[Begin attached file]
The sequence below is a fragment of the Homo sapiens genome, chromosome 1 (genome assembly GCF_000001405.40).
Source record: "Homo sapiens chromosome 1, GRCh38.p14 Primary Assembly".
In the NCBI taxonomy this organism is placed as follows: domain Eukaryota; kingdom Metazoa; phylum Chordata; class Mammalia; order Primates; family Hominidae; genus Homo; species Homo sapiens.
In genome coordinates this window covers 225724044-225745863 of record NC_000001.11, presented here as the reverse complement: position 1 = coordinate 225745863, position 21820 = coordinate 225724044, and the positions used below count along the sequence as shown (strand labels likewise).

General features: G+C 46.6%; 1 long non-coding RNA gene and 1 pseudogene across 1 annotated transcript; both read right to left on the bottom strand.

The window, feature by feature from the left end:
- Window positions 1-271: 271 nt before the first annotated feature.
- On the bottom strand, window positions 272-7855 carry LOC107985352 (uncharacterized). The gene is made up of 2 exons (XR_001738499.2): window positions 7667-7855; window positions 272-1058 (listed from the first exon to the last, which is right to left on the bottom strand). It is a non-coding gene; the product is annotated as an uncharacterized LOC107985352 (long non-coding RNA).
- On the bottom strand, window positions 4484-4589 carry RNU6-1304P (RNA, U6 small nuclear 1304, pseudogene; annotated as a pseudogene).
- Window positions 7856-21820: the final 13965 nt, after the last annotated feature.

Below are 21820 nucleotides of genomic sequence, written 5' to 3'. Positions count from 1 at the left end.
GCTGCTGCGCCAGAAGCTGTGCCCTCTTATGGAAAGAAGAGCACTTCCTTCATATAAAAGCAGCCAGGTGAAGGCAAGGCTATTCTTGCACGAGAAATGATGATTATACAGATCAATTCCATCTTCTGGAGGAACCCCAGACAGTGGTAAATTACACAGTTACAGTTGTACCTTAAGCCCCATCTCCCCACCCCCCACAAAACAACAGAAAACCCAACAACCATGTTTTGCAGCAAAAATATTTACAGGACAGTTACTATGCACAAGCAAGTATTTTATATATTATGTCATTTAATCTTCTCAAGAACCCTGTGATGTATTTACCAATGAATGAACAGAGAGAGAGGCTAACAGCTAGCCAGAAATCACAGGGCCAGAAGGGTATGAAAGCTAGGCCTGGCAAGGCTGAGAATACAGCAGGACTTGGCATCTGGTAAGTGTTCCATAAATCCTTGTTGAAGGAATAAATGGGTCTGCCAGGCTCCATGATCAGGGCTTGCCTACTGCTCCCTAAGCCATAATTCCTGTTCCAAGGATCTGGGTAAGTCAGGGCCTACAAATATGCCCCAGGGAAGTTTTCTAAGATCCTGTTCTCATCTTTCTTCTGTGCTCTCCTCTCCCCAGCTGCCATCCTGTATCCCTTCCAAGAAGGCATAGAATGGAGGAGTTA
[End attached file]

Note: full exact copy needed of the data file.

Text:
The sequence below is a fragment of the Homo sapiens genome, chromosome 1 (genome assembly GCF_000001405.40).
Source record: "Homo sapiens chromosome 1, GRCh38.p14 Primary Assembly".
In the NCBI taxonomy this organism is placed as follows: domain Eukaryota; kingdom Metazoa; phylum Chordata; class Mammalia; order Primates; family Hominidae; genus Homo; species Homo sapiens.
In genome coordinates this window covers 225724044-225745863 of record NC_000001.11, presented here as the reverse complement: position 1 = coordinate 225745863, position 21820 = coordinate 225724044, and the positions used below count along the sequence as shown (strand labels likewise).

General features: G+C 46.6%; 1 long non-coding RNA gene and 1 pseudogene across 1 annotated transcript; both read right to left on the bottom strand.

The window, feature by feature from the left end:
- Window positions 1-271: 271 nt before the first annotated feature.
- On the bottom strand, window positions 272-7855 carry LOC107985352 (uncharacterized). The gene is made up of 2 exons (XR_001738499.2): window positions 7667-7855; window positions 272-1058 (listed from the first exon to the last, which is right to left on the bottom strand). It is a non-coding gene; the product is annotated as an uncharacterized LOC107985352 (long non-coding RNA).
- On the bottom strand, window positions 4484-4589 carry RNU6-1304P (RNA, U6 small nuclear 1304, pseudogene; annotated as a pseudogene).
- Window positions 7856-21820: the final 13965 nt, after the last annotated feature.

Below are 21820 nucleotides of genomic sequence, written 5' to 3'. Positions count from 1 at the left end.
GCTGCTGCGCCAGAAGCTGTGCCCTCTTATGGAAAGAAGAGCACTTCCTTCATATAAAAGCAGCCAGGTGAAGGCAAGGCTATTCTTGCACGAGAAATGATGATTATACAGATCAATTCCATCTTCTGGAGGAACCCCAGACAGTGGTAAATTACACAGTTACAGTTGTACCTTAAGCCCCATCTCCCCACCCCCCACAAAACAACAGAAAACCCAACAACCATGTTTTGCAGCAAAAATATTTACAGGACAGTTACTATGCACAAGCAAGTATTTTATATATTATGTCATTTAATCTTCTCAAGAACCCTGTGATGTATTTACCAATGAATGAACAGAGAGAGAGGCTAACAGCTAGCCAGAAATCACAGGGCCAGAAGGGTATGAAAGCTAGGCCTGGCAAGGCTGAGAATACAGCAGGACTTGGCATCTGGTAAGTGTTCCATAAATCCTTGTTGAAGGAATAAATGGGTCTGCCAGGCTCCATGATCAGGGCTTGCCTACTGCTCCCTAAGCCATAATTCCTGTTCCAAGGATCTGGGTAAGTCAGGGCCTACAAATATGCCCCAGGGAAGTTTTCTAAGATCCTGTTCTCATCTTTCTTCTGTGCTCTCCTCTCCCCAGCTGCCATCCTGTATCCCTTCCAAGAAGGCATAGAATGGAGGAGTTA